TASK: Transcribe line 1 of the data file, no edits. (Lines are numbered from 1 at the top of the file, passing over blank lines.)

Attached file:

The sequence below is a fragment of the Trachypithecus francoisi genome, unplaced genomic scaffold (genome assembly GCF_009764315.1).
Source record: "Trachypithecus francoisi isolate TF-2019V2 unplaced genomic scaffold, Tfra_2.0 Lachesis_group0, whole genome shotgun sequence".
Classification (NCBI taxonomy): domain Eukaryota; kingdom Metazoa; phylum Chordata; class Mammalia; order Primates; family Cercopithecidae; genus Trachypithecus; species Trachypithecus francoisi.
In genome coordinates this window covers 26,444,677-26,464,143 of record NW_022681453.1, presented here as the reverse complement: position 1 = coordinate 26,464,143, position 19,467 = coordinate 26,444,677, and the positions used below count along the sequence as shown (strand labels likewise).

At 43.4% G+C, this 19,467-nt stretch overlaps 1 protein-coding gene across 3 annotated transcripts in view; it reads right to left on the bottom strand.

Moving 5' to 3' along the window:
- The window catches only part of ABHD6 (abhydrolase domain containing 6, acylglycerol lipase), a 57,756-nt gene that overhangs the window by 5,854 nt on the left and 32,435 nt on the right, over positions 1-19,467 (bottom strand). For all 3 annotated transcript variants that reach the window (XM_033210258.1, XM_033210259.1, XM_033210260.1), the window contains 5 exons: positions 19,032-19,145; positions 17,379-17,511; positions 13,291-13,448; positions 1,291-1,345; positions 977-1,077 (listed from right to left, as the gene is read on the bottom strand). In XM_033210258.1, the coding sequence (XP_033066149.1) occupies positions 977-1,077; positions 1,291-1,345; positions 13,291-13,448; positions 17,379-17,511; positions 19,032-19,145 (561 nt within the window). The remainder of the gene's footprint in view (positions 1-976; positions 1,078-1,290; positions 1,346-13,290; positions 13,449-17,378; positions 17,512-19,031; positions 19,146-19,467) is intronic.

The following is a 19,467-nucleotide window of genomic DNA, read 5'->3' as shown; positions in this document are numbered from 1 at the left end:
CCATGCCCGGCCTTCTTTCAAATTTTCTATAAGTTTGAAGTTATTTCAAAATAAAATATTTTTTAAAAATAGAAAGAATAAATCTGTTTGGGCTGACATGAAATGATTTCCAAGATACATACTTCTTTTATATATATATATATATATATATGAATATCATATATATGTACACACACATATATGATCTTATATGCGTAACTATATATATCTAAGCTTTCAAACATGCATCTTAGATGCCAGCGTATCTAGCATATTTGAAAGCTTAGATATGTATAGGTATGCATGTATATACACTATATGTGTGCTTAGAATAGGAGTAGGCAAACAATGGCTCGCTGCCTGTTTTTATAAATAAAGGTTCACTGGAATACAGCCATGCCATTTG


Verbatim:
The sequence below is a fragment of the Trachypithecus francoisi genome, unplaced genomic scaffold (genome assembly GCF_009764315.1).